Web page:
The Benefits Of A Vegetarian Diet

1297 Words 6 Pages
It is a well known fact that the United States of America is a developed country where many opportunities are available. Unfortunately, one such opportunity is to eat and eat. America has become one of the top ten most overweight countries in the entire world. As America grows and grows, so does its people. However, some of the population has the desire to turn this around and slim down. Losing weight, if an individual is already obese, is a very difficult journey to accomplish. This is especially true if somebody would like to lose a substantial amount of weight. For this reason, Americans have turned to any other alternative or supplement to speed up this process and reduce the amount of effort it takes for the pounds to come off. This includes …show more content…
Key supplements that are void in a vegan diet include vitamin B12, vitamin D, and iodine. Most vital of the three, vitamin B12 is a key energy reserve in the human body. This vitamin helps with regulated functioning of the brain and the formation of red blood cells. This is important to address due to the fact that "68% of vegetarians and 83% of vegans are B12 deficient, compared to just 5% of omnivores" (Herrmann W1, Schorr H, Obeid R, Geisel J.). Ultimately, most vegans and vegetarians are not receiving as much of this vitamin as they should. As a result, vitamin B12 deficiencies have the potential to cause hardened arteries, memory loss, and learning problems. If a lack of nutrient continues, homocysteine can occur, which produces blood clots and increased oxidative stress. If this is an issue, vegans can just choose to take a daily vitamin B12 supplement, right? Well, if this is such a healthy diet, then why are supplements needed to maintain a healthy lifestyle? Although this could be an option, it is only valid to an extent. Synthetic forms of vitamins and minerals are no match against a natural source. This is due to the studies of micronutrients. The research and knowledge on micronutrients is limited, but "studies regarding the benefits of omega-3 supplementation are inconsistent, but research on …show more content…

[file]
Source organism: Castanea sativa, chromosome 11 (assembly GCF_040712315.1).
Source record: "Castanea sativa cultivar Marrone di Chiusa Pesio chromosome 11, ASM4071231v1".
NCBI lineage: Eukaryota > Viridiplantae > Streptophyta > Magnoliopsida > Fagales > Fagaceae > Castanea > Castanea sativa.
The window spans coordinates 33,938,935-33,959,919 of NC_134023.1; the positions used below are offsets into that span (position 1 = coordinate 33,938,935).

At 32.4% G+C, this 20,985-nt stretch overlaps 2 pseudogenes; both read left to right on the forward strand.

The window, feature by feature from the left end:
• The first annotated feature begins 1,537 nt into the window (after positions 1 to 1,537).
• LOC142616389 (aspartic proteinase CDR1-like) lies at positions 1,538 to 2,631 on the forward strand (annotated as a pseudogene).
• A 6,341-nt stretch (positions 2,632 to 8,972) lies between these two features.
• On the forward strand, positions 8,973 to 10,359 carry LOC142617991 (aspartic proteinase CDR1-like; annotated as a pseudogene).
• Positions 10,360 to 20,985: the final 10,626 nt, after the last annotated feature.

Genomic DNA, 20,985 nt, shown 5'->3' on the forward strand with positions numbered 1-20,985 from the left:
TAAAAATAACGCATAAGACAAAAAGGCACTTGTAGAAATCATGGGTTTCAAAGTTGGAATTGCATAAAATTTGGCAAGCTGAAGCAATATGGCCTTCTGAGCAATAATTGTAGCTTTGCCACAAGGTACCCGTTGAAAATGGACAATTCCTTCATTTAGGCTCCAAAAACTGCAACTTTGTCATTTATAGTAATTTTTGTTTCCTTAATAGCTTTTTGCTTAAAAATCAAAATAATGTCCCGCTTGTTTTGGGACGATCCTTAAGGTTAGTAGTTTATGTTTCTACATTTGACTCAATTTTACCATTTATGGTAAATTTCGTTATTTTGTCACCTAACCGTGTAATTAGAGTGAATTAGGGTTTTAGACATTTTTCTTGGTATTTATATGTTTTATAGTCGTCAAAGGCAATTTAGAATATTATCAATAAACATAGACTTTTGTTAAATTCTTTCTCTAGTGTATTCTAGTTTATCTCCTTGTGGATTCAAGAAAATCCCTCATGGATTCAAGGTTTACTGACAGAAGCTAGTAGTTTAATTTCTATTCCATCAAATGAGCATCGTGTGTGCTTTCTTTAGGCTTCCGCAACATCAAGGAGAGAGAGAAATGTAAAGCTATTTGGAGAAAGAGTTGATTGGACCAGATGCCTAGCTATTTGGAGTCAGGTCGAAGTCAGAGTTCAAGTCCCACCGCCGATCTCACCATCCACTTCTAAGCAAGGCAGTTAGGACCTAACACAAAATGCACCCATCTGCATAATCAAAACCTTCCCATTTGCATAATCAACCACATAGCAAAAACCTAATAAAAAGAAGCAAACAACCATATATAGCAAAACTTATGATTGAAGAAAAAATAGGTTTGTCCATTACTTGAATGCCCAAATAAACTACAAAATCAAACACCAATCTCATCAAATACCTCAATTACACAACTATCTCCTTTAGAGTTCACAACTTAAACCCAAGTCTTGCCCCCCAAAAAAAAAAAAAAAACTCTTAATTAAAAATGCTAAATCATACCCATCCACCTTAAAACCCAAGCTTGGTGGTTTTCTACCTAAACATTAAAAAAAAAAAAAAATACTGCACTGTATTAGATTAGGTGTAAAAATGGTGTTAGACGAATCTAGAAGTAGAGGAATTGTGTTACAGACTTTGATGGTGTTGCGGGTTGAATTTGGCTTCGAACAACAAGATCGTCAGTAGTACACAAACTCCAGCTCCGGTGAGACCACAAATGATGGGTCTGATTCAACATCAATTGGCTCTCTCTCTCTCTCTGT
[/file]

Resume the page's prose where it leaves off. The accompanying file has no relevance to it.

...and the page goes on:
This idea has been spread since "1971 with the publication of the surprise best-seller Diet for a Small Planet" (Whoriskey). The reason for this is because a "dietary pattern that is higher in plant-based foods... is associated with lesser environmental impact than is the current average U.S. diet" (Dietary Guidelines Advisory Committee). Instead, this has proven to be wrong. Research conducted by Carnegie Mellon University has proven that adopting a vegetarian diet will "increase energy use by 38 percent, water use by ten percent and greenhouse gas emissions by six percent" (Whoriskey). A food comparison between pork and lettuce resulted that "on a per calorie basis, producing lettuce creates nearly as much greenhouse gas emissions as does beef" (Whoriskey). This research has proven the exact opposite of what vegetarians had originally stated. Sticking to a vegetarian diet will produce green house emissions at a much higher rate than an omnivorous

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